As a result, national and international news agencies across the world face an unenviable outlook because their health depends directly on that of their customers: the media. Yet these agencies are at the heart of the business of reporting the news.
The few attempts led by the media industry in Spain, Germany and France in 2013 and 2014 to get internet giants to pay anything more than a few symbolic crumbs all failed to fundamentally change the situation.
Years have passed and today the very business of credible, free reporting is threatened. Quite simply because soon the news media will be unable to finance it. The diversity and quality of news, a pillar of any democracy, may be at risk.
Solutions must be found. But who should pay? Must it always be the taxpayer, as it is already in some European countries? Or isn't it time for some of the internet giants to give back a fair contribution to those who actually report the news, including the news agencies?
In the United States, American media are calling on the authorities to make an exception to anti-trust laws so as to allow them to join forces in the face of the internet duopoly.
The European Union could decide on an innovative solution by introducing so-called neighbouring rights over news content that would benefit the news publishers and news agencies that invest in reporting the news. It would help to correct the current imbalance that is damaging the news industry. And it would offer a durable future for a reliable, diverse news industry without asking tax payers to pay.
Some in the European Parliament are concerned about the planned directive. They fear the public right to 'free news' may be at risk. But we should be clear about who is being targeted. People browsing the internet will not be affected. They will pay no more than they do today. Rather, those who have benefitted disproportionately from advertising revenues should repatriate a meaningful share of these revenues to the media which funds content origination.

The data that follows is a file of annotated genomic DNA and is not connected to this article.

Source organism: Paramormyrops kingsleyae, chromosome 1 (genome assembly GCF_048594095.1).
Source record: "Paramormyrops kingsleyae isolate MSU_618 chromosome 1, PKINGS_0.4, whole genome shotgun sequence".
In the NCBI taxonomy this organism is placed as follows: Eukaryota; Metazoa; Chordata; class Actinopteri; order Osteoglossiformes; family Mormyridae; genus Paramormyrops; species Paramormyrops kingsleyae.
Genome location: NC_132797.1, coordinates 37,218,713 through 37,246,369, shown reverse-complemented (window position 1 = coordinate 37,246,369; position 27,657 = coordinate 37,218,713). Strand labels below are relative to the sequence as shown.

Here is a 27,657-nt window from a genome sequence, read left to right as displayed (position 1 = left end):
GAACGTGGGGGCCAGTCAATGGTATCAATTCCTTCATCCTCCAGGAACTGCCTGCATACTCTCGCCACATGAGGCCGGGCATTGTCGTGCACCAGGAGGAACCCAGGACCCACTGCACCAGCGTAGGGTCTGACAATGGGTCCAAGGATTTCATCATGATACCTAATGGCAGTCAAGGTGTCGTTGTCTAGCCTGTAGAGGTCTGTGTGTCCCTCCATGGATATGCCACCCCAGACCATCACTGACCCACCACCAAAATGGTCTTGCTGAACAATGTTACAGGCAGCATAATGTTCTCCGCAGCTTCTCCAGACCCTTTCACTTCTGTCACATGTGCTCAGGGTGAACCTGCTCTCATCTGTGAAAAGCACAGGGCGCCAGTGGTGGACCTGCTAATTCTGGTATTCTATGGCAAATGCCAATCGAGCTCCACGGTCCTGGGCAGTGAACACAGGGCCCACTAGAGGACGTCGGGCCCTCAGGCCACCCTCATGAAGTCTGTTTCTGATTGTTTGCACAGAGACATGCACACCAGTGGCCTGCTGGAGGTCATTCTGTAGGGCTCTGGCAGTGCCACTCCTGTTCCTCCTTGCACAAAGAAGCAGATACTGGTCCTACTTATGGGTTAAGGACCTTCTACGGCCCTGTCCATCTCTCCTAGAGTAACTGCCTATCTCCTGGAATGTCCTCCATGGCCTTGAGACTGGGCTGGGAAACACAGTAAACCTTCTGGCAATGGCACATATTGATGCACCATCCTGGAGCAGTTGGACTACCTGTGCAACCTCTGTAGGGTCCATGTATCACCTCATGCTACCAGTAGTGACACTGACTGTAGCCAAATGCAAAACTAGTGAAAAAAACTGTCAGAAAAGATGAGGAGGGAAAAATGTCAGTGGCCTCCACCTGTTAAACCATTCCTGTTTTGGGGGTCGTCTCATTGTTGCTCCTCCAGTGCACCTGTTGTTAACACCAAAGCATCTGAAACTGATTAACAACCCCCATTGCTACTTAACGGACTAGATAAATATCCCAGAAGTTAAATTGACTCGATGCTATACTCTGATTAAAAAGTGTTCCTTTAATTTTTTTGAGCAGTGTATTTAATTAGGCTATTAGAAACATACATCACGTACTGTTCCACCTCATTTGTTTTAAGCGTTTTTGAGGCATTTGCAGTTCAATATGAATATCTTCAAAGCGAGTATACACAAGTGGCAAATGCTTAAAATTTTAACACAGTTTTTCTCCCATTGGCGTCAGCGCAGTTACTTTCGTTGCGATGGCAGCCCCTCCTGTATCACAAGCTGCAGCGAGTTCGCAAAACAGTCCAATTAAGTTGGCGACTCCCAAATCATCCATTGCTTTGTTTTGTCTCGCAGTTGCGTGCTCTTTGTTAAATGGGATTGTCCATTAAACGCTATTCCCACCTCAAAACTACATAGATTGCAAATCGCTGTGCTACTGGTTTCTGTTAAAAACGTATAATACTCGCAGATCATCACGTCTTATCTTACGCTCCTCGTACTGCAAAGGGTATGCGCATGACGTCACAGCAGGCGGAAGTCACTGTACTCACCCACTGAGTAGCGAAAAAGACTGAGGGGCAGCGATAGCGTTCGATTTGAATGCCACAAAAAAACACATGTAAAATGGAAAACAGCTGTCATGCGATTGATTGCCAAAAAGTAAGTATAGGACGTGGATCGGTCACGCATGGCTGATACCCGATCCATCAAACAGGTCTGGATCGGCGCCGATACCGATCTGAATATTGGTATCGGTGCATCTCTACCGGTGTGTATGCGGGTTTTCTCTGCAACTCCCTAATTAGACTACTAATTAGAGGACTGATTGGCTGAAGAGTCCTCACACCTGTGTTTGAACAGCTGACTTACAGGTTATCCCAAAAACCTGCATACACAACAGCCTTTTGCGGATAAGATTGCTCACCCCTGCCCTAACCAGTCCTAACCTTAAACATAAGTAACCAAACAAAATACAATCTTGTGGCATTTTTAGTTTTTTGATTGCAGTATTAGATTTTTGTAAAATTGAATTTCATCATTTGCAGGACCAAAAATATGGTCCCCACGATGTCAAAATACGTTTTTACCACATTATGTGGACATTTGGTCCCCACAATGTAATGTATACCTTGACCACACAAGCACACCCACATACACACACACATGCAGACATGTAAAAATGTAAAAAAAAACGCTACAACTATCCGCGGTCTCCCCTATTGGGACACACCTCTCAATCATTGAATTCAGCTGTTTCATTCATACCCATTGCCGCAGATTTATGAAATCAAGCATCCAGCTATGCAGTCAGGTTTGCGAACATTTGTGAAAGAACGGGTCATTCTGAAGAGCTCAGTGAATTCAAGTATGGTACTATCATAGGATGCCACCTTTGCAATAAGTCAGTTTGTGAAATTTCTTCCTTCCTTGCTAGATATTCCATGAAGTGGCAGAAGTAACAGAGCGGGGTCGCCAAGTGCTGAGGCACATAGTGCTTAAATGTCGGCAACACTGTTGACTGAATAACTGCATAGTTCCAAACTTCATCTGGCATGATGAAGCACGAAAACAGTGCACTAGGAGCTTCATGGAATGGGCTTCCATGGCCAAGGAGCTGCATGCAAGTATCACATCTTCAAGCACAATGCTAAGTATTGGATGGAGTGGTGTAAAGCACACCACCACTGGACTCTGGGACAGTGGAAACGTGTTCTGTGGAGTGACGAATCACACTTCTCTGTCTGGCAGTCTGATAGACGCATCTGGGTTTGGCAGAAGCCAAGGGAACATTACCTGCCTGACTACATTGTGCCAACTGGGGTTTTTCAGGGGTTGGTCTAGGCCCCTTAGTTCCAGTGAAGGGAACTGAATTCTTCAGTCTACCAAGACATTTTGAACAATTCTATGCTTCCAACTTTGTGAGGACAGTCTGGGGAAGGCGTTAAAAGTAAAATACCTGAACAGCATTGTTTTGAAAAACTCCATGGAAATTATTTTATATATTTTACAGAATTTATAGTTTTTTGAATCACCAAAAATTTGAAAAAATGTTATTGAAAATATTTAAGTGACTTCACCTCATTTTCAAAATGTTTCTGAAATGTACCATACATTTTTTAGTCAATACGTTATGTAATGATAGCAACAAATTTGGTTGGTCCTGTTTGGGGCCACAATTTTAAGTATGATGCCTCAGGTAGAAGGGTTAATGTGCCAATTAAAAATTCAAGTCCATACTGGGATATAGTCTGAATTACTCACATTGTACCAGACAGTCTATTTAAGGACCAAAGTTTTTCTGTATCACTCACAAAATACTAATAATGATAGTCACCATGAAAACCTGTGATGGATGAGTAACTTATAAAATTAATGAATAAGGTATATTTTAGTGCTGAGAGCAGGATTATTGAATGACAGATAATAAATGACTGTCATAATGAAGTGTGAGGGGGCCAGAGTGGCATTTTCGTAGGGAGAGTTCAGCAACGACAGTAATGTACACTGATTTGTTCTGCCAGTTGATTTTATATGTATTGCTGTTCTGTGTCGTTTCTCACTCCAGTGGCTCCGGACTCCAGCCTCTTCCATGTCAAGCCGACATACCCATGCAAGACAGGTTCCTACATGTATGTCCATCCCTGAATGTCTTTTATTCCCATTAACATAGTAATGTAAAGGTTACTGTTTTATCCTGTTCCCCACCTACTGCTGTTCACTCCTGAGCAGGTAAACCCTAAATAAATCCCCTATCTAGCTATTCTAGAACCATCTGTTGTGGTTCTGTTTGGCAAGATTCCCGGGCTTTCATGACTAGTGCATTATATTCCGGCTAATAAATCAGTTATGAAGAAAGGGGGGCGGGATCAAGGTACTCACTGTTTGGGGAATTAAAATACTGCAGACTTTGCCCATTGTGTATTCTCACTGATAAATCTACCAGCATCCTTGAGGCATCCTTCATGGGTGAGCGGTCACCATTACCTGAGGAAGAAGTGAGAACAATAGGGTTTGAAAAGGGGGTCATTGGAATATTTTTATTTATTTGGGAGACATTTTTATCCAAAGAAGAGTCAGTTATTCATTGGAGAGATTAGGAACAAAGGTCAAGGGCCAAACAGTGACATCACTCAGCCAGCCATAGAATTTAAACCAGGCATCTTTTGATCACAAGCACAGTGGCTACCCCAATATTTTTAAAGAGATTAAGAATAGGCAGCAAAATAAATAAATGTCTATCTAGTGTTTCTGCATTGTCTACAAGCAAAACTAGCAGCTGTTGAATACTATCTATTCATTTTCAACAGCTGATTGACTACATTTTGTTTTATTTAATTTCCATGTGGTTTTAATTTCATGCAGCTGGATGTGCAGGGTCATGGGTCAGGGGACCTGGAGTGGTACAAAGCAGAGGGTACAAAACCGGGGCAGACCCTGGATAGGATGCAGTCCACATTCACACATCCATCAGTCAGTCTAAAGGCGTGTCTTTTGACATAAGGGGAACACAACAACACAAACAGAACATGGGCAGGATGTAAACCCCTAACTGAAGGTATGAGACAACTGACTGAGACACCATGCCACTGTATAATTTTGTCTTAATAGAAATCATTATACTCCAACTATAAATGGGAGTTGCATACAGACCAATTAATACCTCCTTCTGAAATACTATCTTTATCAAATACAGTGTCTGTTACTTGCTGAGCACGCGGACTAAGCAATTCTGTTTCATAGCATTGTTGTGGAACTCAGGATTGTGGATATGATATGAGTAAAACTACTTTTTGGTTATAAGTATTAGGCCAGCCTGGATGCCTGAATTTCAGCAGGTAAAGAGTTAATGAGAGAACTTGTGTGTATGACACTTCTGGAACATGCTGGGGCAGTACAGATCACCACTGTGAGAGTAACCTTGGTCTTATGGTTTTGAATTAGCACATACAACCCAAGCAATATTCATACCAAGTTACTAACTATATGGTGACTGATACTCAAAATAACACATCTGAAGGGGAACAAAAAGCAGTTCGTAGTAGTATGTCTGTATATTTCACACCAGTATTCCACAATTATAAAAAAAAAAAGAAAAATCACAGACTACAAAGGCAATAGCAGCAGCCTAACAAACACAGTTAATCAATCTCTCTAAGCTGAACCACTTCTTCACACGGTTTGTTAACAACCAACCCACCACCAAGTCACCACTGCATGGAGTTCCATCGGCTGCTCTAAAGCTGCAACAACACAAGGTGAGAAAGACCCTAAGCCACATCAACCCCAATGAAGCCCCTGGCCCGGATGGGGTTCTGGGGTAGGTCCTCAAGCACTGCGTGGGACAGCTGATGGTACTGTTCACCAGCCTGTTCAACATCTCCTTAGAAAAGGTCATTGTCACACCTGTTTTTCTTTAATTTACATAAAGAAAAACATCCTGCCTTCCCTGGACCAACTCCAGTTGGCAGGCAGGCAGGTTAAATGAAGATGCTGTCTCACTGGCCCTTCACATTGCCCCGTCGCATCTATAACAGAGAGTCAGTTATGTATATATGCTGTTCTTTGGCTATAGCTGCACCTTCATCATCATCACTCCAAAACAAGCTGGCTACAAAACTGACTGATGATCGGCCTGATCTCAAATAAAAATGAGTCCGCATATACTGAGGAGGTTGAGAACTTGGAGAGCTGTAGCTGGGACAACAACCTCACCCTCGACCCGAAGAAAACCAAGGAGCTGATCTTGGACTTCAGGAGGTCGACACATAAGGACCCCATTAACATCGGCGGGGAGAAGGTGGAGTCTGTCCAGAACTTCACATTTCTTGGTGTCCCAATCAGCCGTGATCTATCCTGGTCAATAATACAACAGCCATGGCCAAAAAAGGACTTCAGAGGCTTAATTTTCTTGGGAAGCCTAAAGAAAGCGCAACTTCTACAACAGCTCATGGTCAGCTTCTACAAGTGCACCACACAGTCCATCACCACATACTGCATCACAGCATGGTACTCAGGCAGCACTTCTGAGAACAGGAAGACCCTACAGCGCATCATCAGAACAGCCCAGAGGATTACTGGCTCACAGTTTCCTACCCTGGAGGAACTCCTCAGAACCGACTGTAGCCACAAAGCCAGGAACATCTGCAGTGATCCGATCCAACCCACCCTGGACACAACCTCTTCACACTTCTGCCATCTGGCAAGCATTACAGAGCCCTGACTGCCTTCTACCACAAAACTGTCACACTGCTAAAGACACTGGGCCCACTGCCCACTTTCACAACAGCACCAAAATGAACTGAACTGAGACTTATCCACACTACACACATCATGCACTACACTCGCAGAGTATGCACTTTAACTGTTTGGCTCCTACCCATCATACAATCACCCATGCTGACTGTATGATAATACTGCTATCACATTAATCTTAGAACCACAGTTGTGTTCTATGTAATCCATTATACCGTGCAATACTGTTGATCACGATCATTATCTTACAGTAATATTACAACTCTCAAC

If there is no rebalancing of the market, the consequences are inevitable. News media will continue to disappear. Either citizens will be deprived of easy access to a diverse reliable news media or in some countries the state will have to make up the shortfall with taxpayers' money.
It has long been accepted in many countries, given the democratic stakes, that the state may help the news business, from the BBC to AFP, and newspapers in all their diversity. But is it acceptable that the taxpayer should make up a shortfall in advertising revenue that has been siphoned off by internet giants?
The irony is that those who oppose the European Commission's proposal on the pretext of defending consumers and access to free news could well succeed, and end up making them pay more through their taxes.
We strongly urge our governments, the European parliament and the commission to proceed with this directive. It is key for the media industry, the consumer's future access to news, and ultimately a healthy democracy.
This article is a joint statement by the following:
• Emmanuel Hoog, CEO, AFP (France) • Peter Kropsch, CEO, DPA (Germany) • Clive Marshall, CEO, Press Association (UK) • Jose Antonio Vera, CEO, EFE (Spain) • Giuseppe Cerbone, CEO Ansa (Italy) • Jonas Eriksson, CEO TT (Sweden), acting president of the EANA (European Alliance of news agencies) • Clemens Pig, CEO APA (Austria) • Marcel Van Lingen, CEO ANP (Netherlands) • Patrick Lacroix, CEO Belga (Belgium)